“Many of you have advanced civil rights at great expense. If I had to use one adjective to describe this community it’d be courage. You have summoned the courage to speak out, to come out. We owe you.”
His remarks were a milestone, the first time I can remember a major political figure anywhere speaking to the GLBTI community, not to tell us how wonderful HE is standing up for our rights, but to remind us how wonderful WE are, and how much we give to the world.
Now I don’t usually have a problem accepting compliments. I get too few of them not to cherish every single syllable. But this one gives me pause. I look around at the various organisations and campaigns that make up ‘the gay movement’ in Australia, and I feel a sense of disquiet.
Too much of our effort, it seems to me, goes into making ourselves out to be special, but not in a good way. Instead there’s an air of special pleading, a sense of victimhood, pervading the atmosphere. Cast your eye over our campaigning organisations, and there’s very little joyous or celebratory, once you get past Mardi Gras.
Instead, we’re painted as bullied, suicidal, reckless, promiscuous, unhealthy, lonely, drug addled, racist, ageist, sexist . . . . .the list goes on. Too often we are cast as victims and supplicants, rather than deserving of respect and admiration. And all too often, we play along. This is fine when a sympathetic regime is in power, but an anti-gay government could use the same stereotypes to harm rather than help us.
Whilst I’m the last person to underplay the terrible mental health toll on some of us, especially our young, I’m becoming more than a little tired, even angry, at the way some advocates overplay that hand. To hear some of them talk, you’d think we were hurling ourselves off the Harbour Bridge in our thousands every time some boofhead footballer makes an ill-considered remark. Sure, every remark adds to the burden. But come on people – not THAT much. We are a strong proud, people – we can take it. We can deal with it. Or have we forgotten?
Part of this is the fault of successive governments. During the Howard years (when it was almost as taboo to mention the word ‘gay’ to government as it was during the Reagan era in the US), the only way we could gain attention and assistance was to talk ‘health’. The talk was of ‘special needs’ – code-speech for HIV/AIDS. We are suicide-prone. We smoke and drink too much. Our seniors in care are neglected.
Here in Victoria the only way to get anything substantial from the Baillieu government has been to cry out at the horrendous same-sex attracted youth suicide rate: and even there, the answer was not to try to change the environment that makes kids feel their lives are worth nothing, it was to fix the kids up after they’ve been broken.
Don’t get me wrong. Prejudice, discrimination, marginalisation . . . whatever buzzwords one chooses to use . . . do exist, and they do take their toll. But we are so much more than that. We are not all victims. We are so much better and stronger than that.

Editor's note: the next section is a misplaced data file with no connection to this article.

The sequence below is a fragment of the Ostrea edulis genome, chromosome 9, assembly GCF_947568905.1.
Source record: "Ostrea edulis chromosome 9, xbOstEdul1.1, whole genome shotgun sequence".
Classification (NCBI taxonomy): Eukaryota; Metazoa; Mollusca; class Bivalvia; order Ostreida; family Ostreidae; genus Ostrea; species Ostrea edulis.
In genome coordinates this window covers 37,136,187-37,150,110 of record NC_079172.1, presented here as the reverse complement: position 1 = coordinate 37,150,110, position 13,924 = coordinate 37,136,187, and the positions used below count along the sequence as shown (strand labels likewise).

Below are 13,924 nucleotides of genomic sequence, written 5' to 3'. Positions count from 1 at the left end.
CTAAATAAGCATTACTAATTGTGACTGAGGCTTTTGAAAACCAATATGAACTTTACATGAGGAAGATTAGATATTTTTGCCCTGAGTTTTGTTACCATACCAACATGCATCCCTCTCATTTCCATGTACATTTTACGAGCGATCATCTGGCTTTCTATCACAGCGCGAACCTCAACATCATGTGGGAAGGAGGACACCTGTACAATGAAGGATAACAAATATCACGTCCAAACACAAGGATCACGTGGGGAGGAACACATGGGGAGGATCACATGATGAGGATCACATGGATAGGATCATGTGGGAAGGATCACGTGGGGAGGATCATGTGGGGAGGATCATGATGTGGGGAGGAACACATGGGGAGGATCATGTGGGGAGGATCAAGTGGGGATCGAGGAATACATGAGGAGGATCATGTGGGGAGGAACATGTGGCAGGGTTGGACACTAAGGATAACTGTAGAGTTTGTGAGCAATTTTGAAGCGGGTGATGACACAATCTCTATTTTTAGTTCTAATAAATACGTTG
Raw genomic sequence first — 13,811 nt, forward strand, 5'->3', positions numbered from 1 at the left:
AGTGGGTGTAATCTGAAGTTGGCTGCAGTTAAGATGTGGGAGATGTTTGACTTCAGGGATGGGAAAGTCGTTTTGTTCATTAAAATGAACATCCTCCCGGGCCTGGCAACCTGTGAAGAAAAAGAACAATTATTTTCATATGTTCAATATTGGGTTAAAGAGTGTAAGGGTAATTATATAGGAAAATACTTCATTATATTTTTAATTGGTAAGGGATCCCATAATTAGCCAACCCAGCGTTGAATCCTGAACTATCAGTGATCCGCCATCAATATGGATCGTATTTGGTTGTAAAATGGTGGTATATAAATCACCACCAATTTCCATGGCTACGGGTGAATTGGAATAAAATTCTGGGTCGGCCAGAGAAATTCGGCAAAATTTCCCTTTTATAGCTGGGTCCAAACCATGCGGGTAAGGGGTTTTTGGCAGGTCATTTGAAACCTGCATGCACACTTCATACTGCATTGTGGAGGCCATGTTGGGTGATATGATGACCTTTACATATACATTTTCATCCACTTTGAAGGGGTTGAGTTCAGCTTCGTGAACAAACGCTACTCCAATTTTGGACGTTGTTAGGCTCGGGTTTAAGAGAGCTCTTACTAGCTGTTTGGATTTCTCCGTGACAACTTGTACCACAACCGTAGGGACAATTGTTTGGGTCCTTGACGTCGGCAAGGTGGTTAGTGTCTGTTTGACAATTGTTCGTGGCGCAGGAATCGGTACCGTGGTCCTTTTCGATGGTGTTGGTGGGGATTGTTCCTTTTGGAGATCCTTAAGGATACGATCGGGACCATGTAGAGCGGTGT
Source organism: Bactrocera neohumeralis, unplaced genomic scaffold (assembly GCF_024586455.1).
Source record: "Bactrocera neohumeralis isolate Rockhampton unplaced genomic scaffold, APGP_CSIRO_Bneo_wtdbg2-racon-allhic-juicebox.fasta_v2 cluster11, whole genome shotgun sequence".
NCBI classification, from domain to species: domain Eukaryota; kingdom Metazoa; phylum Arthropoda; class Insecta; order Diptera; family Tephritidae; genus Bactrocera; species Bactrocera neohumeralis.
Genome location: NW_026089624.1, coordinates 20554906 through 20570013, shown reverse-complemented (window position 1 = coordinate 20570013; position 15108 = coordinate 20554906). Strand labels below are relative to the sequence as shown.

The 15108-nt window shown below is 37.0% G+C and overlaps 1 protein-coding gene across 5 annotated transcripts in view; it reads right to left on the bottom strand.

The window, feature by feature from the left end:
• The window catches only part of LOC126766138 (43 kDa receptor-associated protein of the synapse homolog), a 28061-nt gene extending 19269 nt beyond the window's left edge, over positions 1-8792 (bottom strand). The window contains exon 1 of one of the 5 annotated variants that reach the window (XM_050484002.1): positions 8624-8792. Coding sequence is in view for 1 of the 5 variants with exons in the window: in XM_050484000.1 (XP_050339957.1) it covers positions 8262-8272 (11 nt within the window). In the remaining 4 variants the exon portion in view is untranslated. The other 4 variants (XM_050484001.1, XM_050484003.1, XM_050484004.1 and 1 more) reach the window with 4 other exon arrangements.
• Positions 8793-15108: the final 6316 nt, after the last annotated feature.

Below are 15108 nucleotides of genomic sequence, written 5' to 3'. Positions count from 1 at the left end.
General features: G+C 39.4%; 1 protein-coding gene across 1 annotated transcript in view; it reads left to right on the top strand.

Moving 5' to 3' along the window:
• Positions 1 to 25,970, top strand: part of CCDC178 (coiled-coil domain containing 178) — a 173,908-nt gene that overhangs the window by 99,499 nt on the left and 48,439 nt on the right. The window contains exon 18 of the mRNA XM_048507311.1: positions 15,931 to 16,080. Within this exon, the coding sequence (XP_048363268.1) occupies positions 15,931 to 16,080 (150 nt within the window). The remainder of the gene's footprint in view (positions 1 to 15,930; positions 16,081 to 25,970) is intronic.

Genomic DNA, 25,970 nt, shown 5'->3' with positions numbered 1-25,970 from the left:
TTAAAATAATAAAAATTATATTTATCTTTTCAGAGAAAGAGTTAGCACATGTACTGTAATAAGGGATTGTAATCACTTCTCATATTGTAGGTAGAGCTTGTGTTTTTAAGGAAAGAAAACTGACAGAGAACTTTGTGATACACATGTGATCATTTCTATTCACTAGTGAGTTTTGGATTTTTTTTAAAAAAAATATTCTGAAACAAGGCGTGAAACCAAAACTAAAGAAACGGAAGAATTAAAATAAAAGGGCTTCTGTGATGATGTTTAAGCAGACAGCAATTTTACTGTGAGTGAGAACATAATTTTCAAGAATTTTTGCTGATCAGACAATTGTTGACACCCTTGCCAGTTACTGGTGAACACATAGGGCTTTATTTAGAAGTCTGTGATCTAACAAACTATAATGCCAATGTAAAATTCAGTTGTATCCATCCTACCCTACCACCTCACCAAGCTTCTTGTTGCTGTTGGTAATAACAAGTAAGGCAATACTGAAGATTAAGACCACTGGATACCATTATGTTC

So why are we still playing the ‘sick puppy’ game? Why do we still define ‘successful’ gay organisations as those who have successfully attached themselves to the governments teats? Why have we willingly reduced ourselves to a bunch of whingeing clients, beggars at the gates, grateful for whatever crumbs are left once everyone else has taken their share?
Anyone who lives in Melbourne or Sydney knows there are some very wealthy gays around. A few of them are very generous with their support for GLBTI organisations. Former Deputy Lord Mayor Gary SInger has probably given over $100k to Joy 94.9 over the years, for example, and helped raise even more. But for every Gary Singer, there are dozens more across our major cities who give little or nothing. Why not?
It’s time we had a more prideful agenda. We want to take our rightful place at every table: for example
- A Minister for GLBTIQ Affairs alongside the Ministers for Women & Aboriginal Affairs
- Full equality in marriage & adoption
- Participation in the ‘whole of government’ Social Inclusion policy, which currently does nothing for us
- Visa priority for gays and lesbians fleeing murderous regimes at home
- An end to the right of religious bodies to discriminate against us
- AFL, NRL, Australian Open, golf, swimming – all the peak sporting bodies – running GLBTI-themed events every year
We are one of the best educated, most intelligent, creative, resourceful, tough and engaged groups in Australia. This is not a myth. It’s a fact. But we seem to have misplaced our proper pride somewhere down the line.
We have valuable lessons to teach the mainstream:
- about friendship,love,families and parenting.
- about building and holding together a diverse and often fractious community.
- about being open to learning and change.
- about challenging our own prejudices, along with everyone else’s.
- about managing respectful diversity in the workplace
We have a great deal to offer the world, a world that is a far better place because we are out in it.
This is the truth that Joe Biden acknowledged, and paid respect to. Respect, and honour. It’s about time the likes of Julia Gillard and Tony Abbott paid us that respect and honour, talking to us as a community they hold in high esteem, whose support and contribution they actively seek and welcome. Instead of which, they treat us like an embarrassing relative they rather wish they didn’t have to invite to their Party.
We need to rediscover our justified pride in who we are and demand the proper respect we are owed.